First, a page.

Starbucks’ API key found in public GitHub repository – reports

Starbucks’ API key found in public GitHub repository – reports Developer is a hub for the latest news, blogs, comment, strategy and advice from leading brands and experts across the apps industry. It provides a free, practical resource that aims to help developers negotiate the industry, access top level advice and ensure they are able to negotiate the industry as effectively and profitably as possible.

Developers at Starbucks left an API key in the public GitHub repository that could have given any attacker the access to the coffeehouse chain’s internal systems who would have easily manipulated the list of authorised users.

As first reported by Bleeping Computer, the API key’s vulnerability level was set to critical because it enabled access to a Starbucks JumpCloud API, but it was spotted by vulnerability hunter Vinoth Kumar, who found the key and disclosed it responsibly through the HackerOne vulnerability coordination and bug bounty platform.

JumpCloud is an active directory management platform billed as an Azure AD alternative, which provides user management, web app single sign-on (SSO) access control, and Lightweight Directory Access Protocol (LDAP) service.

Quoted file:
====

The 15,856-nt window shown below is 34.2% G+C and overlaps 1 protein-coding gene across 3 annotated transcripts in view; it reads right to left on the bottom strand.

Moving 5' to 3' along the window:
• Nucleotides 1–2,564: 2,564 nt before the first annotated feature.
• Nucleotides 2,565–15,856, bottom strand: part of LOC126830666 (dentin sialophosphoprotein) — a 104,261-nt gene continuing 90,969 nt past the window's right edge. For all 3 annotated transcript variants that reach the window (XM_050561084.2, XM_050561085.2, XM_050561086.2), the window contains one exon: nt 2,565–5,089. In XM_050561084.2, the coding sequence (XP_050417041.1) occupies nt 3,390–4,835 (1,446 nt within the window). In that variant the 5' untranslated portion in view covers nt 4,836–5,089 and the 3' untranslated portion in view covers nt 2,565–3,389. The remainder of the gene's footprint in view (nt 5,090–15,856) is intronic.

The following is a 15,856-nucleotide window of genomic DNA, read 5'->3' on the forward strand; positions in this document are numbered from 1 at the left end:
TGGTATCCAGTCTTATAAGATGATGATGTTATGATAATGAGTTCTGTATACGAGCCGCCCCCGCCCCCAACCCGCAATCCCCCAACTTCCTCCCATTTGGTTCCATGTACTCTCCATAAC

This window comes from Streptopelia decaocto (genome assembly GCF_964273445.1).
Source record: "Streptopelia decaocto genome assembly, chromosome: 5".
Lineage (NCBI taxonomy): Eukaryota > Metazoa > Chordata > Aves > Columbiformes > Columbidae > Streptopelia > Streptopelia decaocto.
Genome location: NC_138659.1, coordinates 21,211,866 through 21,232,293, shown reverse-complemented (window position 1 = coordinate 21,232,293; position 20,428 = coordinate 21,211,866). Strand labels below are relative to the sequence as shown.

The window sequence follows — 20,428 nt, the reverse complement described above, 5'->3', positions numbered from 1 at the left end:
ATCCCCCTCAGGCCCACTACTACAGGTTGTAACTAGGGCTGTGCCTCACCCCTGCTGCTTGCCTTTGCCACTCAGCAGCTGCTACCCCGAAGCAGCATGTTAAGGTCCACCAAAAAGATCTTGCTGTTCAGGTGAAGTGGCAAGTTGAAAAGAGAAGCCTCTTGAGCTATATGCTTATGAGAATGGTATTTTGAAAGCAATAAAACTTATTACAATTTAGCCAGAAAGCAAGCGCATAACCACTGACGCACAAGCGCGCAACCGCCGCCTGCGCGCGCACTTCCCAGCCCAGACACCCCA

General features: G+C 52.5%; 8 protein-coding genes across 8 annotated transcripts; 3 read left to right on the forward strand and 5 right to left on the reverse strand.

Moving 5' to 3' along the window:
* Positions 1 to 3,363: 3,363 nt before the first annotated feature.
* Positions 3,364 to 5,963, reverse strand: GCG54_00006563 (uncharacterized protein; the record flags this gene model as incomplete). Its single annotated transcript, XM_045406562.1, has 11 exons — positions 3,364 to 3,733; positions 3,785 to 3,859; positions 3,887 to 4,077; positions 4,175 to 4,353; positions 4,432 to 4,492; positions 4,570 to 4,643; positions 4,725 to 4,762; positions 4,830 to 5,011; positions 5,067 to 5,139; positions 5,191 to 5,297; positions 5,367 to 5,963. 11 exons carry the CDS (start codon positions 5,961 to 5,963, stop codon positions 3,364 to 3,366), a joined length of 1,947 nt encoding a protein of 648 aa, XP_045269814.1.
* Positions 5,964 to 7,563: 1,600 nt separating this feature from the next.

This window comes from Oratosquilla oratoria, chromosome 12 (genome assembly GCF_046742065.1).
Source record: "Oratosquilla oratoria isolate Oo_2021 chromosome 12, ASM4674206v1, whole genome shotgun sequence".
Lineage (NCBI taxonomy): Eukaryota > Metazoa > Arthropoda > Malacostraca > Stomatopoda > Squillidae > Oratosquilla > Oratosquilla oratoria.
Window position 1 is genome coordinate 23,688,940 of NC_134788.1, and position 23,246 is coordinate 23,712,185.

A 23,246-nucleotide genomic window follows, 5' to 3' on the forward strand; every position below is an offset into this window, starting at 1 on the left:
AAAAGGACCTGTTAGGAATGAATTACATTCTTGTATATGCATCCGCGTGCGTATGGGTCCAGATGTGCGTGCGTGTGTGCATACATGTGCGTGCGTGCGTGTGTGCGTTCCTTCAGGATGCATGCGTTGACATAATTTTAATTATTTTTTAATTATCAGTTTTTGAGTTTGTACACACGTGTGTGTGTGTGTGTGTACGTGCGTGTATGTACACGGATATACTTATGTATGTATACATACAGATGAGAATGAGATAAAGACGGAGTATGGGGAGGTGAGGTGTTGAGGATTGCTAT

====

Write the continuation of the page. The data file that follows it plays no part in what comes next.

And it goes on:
Starbucks was eventually satisfied with Kumar’s remediation and rewarded him with a $4,000 (£3,047) bounty for the disclosure.

Last month, StrongSalt released its Open Privacy API to improve the security of developers’ applications. StrongSalt offers APIs and SDKs for most of the leading cloud providers, including Box, AWS S3, Google Cloud, and Azure. StrongSalt can also supply cloud storage for those without a current provider. The Open Privacy API provides encryption features so developers can focus more on building great apps without having to learn the cybersecurity expertise needed to make them secure.

During the same time, API development firm Postman released some of its interesting findings about the various types of people who are engaging with APIs. More than half (53%) of the 10,000 respondents who said they used APIs did not have the title of "developer". This represented a significant increase over 2018 when 59% said they were either front-end or back-end developers. Some of the non-developer roles where people are engaging with APIs include technical writers and executives. Postman found 74% API development teams are small with below 10 members.

Interested in hearing industry leaders discuss subjects like this and sharing their use-cases? Attend the co-located 5G ExpoIoT Tech Expo, Blockchain Expo, AI & Big Data Expo, and Cyber Security & Cloud Expo World Series with upcoming events in Silicon Valley, London, and Amsterdam.

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